In case you missed it, our raft guides are pretty awesome!
With a minimum of 4 years of professional guiding experience and tons of passion for the rivers of this beautiful world, they are already fun people to profile. However, our guide Bekah is not only skilled with her paddle but also with words.
We were excited to hear about her projects, vision and how her journey led her to the river.
Bekah, why did your become a raft guide?
I always wanted to do something where I spent serious time in the wilderness and nature. So I became a climbing instructor. It sounded like a fun job, but you end up holding ropes most of the day. This made me realize that besides being in nature, I wanted to have a job where I get to have fun too and it turned out that raft guiding was that kind of a job.
So let’s start at the beginning…
I am from Wisconsin and spent most of my adult life in Seattle. As a climbing guide I lived in Santa Cruz, California. However, I was only 10 years old when my parents drove with me in a Minivan from Wisconsin to Colorado for vacation. Seeing the Rocky Mountains for the first time was significant! When I realized that raft guiding might be the right thing for me, it was the perfect excuse to make my way back to Colorado and spend some time here.
How did “let’s learn how to raft guide in Colorado” turn into your almost full time passion?
I trained with a small company in Buena Vista with another girl from college in 2007. In the beginning I thought that I would be guiding for a summer or two. However, floating through a canyon and really getting to know every turn and every rock or where certain hawk nests are and then being able to share this with visitors was the best feeling in the world. I fell in love with the river and I became a lifer! So now I am in my 6th Season of raft guiding.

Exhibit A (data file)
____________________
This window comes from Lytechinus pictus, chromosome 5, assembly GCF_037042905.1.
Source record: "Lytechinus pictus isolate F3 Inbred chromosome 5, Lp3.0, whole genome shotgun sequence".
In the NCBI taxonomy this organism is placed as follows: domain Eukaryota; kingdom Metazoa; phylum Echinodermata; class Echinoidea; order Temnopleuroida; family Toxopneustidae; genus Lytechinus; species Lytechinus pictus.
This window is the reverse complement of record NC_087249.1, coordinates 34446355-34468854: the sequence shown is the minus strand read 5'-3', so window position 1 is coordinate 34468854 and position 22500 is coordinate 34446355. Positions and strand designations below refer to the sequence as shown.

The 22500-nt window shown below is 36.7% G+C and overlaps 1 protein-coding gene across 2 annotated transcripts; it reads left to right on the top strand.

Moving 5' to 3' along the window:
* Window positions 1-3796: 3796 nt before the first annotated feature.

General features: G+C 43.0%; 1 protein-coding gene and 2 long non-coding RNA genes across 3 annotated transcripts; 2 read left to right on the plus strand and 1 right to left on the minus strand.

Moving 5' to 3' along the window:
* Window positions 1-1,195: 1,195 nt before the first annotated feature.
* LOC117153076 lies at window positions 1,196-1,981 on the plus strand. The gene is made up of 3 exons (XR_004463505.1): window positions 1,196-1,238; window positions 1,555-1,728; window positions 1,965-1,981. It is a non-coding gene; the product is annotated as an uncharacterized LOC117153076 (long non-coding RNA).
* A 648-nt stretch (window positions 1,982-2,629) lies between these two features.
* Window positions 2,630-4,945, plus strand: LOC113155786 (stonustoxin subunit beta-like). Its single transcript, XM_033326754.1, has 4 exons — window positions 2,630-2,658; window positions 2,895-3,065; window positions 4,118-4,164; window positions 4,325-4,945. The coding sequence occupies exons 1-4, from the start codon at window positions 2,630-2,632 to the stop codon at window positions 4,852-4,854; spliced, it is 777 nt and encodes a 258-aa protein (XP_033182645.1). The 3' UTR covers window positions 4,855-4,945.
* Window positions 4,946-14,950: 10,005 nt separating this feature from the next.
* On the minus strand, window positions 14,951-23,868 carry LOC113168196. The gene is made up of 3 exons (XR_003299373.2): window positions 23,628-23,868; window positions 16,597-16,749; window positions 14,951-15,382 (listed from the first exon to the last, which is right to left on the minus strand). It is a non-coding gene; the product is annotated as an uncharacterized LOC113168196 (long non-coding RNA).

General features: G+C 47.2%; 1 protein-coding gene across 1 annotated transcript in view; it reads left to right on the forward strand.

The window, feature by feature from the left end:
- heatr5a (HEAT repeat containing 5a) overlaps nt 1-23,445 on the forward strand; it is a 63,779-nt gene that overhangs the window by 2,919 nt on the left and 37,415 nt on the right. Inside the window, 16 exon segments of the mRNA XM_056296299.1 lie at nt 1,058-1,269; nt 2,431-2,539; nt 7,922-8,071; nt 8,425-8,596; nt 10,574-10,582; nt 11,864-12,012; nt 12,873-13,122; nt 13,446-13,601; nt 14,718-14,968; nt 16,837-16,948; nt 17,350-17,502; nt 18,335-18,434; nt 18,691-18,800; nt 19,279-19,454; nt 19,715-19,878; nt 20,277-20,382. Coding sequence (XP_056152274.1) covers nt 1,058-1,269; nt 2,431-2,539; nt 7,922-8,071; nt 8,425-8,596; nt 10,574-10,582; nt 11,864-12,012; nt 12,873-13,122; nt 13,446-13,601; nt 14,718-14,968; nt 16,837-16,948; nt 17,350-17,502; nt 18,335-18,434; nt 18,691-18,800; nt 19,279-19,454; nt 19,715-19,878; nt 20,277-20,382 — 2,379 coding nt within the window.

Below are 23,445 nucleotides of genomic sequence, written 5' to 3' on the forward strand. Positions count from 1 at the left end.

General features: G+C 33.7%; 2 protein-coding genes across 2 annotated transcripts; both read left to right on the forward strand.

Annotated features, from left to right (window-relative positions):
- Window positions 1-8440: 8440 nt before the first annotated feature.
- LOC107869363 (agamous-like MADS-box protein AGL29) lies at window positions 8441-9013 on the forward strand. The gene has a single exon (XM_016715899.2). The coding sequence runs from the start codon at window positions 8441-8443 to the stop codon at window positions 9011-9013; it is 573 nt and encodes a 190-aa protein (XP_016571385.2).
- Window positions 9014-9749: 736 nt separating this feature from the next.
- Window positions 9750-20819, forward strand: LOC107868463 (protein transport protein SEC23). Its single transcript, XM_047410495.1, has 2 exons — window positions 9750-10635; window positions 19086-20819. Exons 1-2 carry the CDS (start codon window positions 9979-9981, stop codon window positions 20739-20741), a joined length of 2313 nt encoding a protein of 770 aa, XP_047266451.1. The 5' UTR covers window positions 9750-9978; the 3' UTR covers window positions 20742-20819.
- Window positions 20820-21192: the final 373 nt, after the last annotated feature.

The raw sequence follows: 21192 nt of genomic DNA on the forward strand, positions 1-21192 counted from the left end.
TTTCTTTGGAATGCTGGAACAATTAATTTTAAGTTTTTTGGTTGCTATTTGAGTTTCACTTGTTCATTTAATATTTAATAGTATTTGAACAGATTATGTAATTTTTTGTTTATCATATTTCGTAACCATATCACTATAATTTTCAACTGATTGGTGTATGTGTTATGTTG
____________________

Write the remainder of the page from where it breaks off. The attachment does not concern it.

What are you doing when you are not on the river?
I’m in the non fiction MFA program at the University of Iowa, and working on my first book. I am also teaching an essay class and in the Fall I will be teaching travel writing and introduction to non fiction.
What will your first book be about?
It’s about the journey of becoming a raft guide, which was in fact pretty far from the expectations I had. It describes the process of choosing my own path but it also describes the subculture of being a raft guide who drops out of society to live rough and guide rivers!
It’s a reexamination about what to live for!
How would you describe the guiding scene and rafting culture?
Pause of laughing and thinking…
It’s like all of your friends are working the exact same job. We go down the river, we spent half of the day guiding and the other half of the day talking about the river itself. There are always people around who are motivated to play and go boating after work. It is great to be around so many experienced people, we kind of push each other to do the next river section or to plan our next trip. We give each other a community to go exploring with. However, when we are here in Buena Vista we like to dress up in sequins and go dance to James Brown for Disco Night!
What would you tell other women who play with the idea of becoming a raft guide?
“I would tell them that I am a 5.2, small frame women and I can absolutely guide a boat! Once you prove to yourself that you can do it, you are out there on the water and your gender doesn’t matter, we are all out there together. I do feel like that there is a mutual respect between all the boaters here.”
What do you do to help ensure safety in the whitewater?
I think that spacing is important, it includes being close enough to the other boats in your group to have each other’s back but also giving them the room that they need. Besides the technical part I always try to learn everybody’s names. It helps to establish a connection and makes it easier to check in with them.